ATHENS, Greece (AP) — An anti-austerity demonstration by more than 80,000 people in Athens degenerated into violence Wednesday as hundreds of protesters clashed with riot police before a crucial parliamentary vote on new spending cuts.
The vote is the toughest test yet for the country's fragile four-month-old coalition government, which must pass the €13.5 billion ($17 billion) package of measures to ensure Greece continues receiving bailout loans and avoids bankruptcy.
"Today we must confirm Greece's new credibility," Prime Minister Antonis Samaras said. "We choose whether we want to stay in the eurozone ... or return to the drachma. That is the choice."
The measures will pile more pain on the Greeks, who have suffered wave after wave of spending cuts and tax hikes since their government revealed in 2009 that public debt was actually far higher than officially declared.
On Wednesday, hundreds of rioters hurled rocks and gasoline bombs at lines of police guarding Parliament, who responded with volleys of tear gas and stun grenades, and the first use of water cannon in Greece in years.
Some in the 80,000-strong demonstration, which braved sometimes torrential rain, ran for cover as running battles broke out with police on the second day of a 48-hour general strike. Clouds of tear gas rose from Syntagma Square.
The prime minister's website and another government site were also taken offline for more than an hour by denial-of-service attacks, presumably launched by a protest group, a state official told The Associated Press. The official, who was not authorized to make statement to the news media, asked not to be named.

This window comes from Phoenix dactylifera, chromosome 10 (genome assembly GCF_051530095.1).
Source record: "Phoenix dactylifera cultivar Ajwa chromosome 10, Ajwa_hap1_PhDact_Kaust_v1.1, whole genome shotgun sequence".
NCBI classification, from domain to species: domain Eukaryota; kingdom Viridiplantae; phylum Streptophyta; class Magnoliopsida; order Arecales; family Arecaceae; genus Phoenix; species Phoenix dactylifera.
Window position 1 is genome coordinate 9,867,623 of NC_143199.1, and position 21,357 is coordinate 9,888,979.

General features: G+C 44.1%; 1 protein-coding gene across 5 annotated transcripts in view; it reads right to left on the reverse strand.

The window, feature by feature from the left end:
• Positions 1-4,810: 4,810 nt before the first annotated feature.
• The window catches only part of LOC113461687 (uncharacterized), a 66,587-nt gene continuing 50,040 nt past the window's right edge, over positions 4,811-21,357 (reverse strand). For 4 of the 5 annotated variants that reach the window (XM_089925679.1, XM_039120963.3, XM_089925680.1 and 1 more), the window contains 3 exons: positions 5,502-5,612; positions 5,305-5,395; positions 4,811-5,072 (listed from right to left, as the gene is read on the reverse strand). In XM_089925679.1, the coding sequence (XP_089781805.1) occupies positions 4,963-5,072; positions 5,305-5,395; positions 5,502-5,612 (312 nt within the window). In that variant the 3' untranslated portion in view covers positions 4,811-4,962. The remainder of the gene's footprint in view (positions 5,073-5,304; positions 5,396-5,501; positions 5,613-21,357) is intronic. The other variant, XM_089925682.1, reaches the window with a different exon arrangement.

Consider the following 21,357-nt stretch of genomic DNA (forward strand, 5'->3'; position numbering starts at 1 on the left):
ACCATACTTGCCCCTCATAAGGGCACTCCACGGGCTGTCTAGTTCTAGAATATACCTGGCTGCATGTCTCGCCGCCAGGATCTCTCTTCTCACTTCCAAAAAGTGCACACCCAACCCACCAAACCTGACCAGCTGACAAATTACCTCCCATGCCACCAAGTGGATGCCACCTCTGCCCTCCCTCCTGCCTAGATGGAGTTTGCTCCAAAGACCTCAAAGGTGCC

The austerity package is expected to scrape through when the vote is held later in the night. But any defections or abstentions could severely weaken the conservative-led coalition formed in June.
"Today we face the most critical decision any government has taken in the past 37 years," Samaras said. "Many of these measures are fair and should have been taken years ago, without anyone asking us to.
"Others are unfair — cutting wages and salaries — and there is no point in dressing this up as something else," he said, adding that the country was, however, obliged to take them.
The alternative is bankruptcy, triggering financial chaos as the country would likely have to leave the 17-country euro bloc.
"The alternative is much worse than any of these measures," said Samaras.
The government combined has 176 of Parliament's 300 seats, and needs a simple majority of those present to pass the bill. Without the Democratic Left, which has said it will vote against, Samaras' conservatives and the Socialists control 160 votes. However, there is a threat of more dissenters, particularly from the Socialist party.
Greece's next bailout loan installment of €31.5 billion, out of a total of €240 billion, is already five months overdue. Without it, Samaras says, Greece will run out of money on Nov. 16.